In English (I actually took this from the English version of his website and slightly modified it for clarity):

Oleg Tiagnybok was born into a family of doctors. The highest values cherished in it were patriotism and dedication to one’s commitments. In his childhood, Oleg was frequent witness to home searches by the Soviet security service, KGB. His grandfather, Ukrainian priest Artemi Tsehelskyi, refused to join the Moscow-affiliated church, a deed for which he and his family spent 7 years in exile in Siberia. The family had constantly been under KGB surveillance. Later, Oleg said that his choice in life had been made in those years when valuable family relics, old photographs and letters, went missing after the searches.

Seriously, this is one of those things you just can’t make up. If I saw this somewhere without knowing the source, I’d assume it was a bad caricature of the rabidly anti-Russian Ukrainian nationalist. Except… it’s actually real.

(And by the way, I’m not trying to say the KGB didn’t oppress people—because they did. The KGB didn’t just spy in foreign countries, it also operated within the Soviet Union and treated its own citizens horribly. But there’s a difference between talking about bad stuff that happened in the Soviet Union and acting like every single ill that Ukraine has ever suffered is a direct result of the existence of Russia. One leads to a legitimate discussion; the other to unfair blame being placed on a certain country. I think I’ve made it clear which is which.)

The Monarchists Fighting In Ukraine

The BBC Magazine had a really great article last week about the pro-Russian forces fighting in Ukraine. You can read it here. It’s kind of awesome.

Since nationalism and monarchism in Russia are some of my interests, I liked this paragraph the best.

How do Russia’s rulers regard such volunteers? Certainly, there’s a complex interplay between nationalist groups and the authorities. The nationalists share the Kremlin’s distaste for Western liberal values and its love of strong central authority. But many are ultimately monarchists who dream of turning the clock back to before the 1917 revolution. “God, Tsar, Nation” is their slogan – and a president who was once an agent of the hated Communist secret police is distinctly second-best. Putin has borrowed some of their religious imagery: in his annual address to the Russian parliament, which I see him deliver on a fuzzy TV in Pavel’s barracks, he too uses the Jerusalem comparison. But he’s not talking about Donetsk, only about Crimea, annexed by Russia earlier this year. In this speech, he stresses Ukraine’s right to determine its own path – unlike Pavel, who says simply that there should be no Ukrainian state.

In my experience, a lot of Russian nationalists actually don’t like Putin. They view him as a sell-out who does not have Russia’s best interests at heart.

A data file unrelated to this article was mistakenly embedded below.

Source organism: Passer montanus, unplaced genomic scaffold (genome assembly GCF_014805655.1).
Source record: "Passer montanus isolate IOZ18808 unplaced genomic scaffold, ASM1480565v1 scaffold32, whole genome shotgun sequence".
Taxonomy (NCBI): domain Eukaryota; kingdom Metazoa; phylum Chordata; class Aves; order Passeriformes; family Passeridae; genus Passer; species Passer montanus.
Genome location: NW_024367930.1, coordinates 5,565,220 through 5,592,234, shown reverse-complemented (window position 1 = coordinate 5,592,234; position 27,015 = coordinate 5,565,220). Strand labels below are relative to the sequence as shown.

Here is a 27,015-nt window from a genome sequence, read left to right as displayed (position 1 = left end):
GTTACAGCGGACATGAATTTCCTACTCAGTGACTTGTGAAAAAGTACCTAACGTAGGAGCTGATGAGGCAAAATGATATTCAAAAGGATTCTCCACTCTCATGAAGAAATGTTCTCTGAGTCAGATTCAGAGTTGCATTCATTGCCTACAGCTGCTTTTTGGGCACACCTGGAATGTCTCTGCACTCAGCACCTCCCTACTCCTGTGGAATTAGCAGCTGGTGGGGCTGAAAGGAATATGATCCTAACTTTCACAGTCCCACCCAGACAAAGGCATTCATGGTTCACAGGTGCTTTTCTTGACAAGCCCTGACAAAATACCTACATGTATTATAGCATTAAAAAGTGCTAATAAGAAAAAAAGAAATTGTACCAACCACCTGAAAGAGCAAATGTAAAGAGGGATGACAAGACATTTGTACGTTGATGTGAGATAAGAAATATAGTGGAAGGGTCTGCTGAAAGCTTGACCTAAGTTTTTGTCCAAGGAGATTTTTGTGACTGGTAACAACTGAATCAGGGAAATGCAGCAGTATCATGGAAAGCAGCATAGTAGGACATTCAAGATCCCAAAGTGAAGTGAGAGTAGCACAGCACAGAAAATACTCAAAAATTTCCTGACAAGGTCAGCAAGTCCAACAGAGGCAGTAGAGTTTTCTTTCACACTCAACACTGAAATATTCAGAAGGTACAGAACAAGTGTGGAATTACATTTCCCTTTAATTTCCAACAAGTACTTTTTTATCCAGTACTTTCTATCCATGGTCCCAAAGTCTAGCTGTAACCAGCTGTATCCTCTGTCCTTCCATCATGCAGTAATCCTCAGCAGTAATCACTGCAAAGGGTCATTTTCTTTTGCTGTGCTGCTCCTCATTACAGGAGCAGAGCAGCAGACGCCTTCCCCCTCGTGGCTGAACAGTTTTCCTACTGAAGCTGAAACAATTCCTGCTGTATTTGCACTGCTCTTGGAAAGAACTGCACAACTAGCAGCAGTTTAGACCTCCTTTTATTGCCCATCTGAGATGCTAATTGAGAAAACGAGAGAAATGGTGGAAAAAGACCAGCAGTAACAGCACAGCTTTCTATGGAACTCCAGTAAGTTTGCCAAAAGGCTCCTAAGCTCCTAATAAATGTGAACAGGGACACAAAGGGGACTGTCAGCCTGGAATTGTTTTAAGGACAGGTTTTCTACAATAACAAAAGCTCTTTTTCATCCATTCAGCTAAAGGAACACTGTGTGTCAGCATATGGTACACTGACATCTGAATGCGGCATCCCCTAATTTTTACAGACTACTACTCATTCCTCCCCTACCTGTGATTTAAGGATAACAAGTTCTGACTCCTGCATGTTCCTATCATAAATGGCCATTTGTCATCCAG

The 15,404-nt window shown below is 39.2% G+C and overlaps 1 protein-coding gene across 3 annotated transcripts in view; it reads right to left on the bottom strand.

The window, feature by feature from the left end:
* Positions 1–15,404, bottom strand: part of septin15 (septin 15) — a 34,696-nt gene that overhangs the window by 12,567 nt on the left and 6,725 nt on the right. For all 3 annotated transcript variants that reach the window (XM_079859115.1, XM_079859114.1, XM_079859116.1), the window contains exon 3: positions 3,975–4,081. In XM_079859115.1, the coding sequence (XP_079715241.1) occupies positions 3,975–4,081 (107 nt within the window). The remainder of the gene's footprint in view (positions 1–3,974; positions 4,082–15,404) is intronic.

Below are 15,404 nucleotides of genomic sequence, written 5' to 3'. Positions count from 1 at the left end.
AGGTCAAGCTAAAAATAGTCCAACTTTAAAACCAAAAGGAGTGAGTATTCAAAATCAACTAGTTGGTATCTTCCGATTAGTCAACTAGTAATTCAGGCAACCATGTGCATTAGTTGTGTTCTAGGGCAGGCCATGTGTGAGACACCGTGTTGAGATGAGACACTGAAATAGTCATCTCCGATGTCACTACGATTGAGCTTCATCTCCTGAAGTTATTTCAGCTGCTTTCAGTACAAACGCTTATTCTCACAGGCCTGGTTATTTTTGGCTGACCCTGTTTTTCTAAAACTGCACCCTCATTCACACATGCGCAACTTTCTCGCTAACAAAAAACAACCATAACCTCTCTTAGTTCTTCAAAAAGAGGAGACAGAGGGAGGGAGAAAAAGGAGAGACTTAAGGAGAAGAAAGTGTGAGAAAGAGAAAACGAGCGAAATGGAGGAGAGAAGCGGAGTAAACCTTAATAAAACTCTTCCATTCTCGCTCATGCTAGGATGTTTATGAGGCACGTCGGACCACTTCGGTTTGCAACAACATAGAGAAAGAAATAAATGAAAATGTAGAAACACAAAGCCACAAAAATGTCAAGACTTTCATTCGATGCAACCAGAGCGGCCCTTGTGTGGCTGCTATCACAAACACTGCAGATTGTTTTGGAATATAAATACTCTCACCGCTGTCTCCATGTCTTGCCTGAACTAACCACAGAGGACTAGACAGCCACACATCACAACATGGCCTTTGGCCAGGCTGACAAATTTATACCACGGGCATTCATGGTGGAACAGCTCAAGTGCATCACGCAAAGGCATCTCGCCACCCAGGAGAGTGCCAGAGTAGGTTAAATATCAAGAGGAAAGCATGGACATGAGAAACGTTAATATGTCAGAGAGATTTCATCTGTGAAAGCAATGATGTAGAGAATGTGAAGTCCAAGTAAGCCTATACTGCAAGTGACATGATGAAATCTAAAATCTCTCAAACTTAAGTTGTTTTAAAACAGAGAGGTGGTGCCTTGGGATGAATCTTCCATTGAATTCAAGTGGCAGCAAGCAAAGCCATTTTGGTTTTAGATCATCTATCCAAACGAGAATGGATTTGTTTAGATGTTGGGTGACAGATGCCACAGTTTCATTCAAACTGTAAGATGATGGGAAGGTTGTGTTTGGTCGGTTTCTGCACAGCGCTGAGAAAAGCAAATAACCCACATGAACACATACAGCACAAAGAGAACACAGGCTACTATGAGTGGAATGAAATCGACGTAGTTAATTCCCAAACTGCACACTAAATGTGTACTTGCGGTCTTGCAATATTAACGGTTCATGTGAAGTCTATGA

And apparently, according to the BBC, I must be a monarchist then, as I certainly do “dream of turning the clock back to before the 1917 revolution”! 🙂

On Finding Contentment (Or, Why I’m Not A Russia Blogger)

Last week marked the first week in a long time during which I felt content. Perhaps the two days off had something to do with it—but I don’t think that explains everything. Over the past few months, I have slowly stopped doing some things that were causing me undue anxiety.

First, I stopped reading a ton of news websites. I used to read the news almost obsessively. This past week, I’ve barely read it at all and I actually feel sort of liberated.

Second, and most importantly, I stopped following Russia-related news so closely. I used to be a bit of a Russia blogger on my old blog that I no longer run anymore and I have, at times, ventured into Russia blogging on this blog. I’m sorry to disappoint anyone, but I just can’t do it anymore. There’s one reason and one reason only why I’m not following the news very closely and blogging about it, and it’s this:

The politics are vicious. Politics in general is pretty vicious, but I have seen few things as vicious as the small subset of people engaging in Russia-watching. It’s always an us-versus-them mentality. Observe what I’ve experienced over the years:*

  • Don’t like the ragtag group that comprises the political opposition in Russia? (I don’t.) Then you must be pro-Putin fanatic, foaming at the mouth in your zeal to support the Kremlin!
  • Don’t like the new President of Ukraine, Pyotr Poroshenko? (I don’t.) Then you must be pro-corruption and pro-Yanukovych, the evil mass murderer!
  • Don’t like the recent revolution that happened in Ukraine? (I don’t.) Then you’re obviously pro-Russian and pro-Putin and pro-terrorism.
  • Hate the ongoing war in Ukraine? (I do.) Then you must be just plain evil, because the Ukrainian forces are fighting the good fight against evil!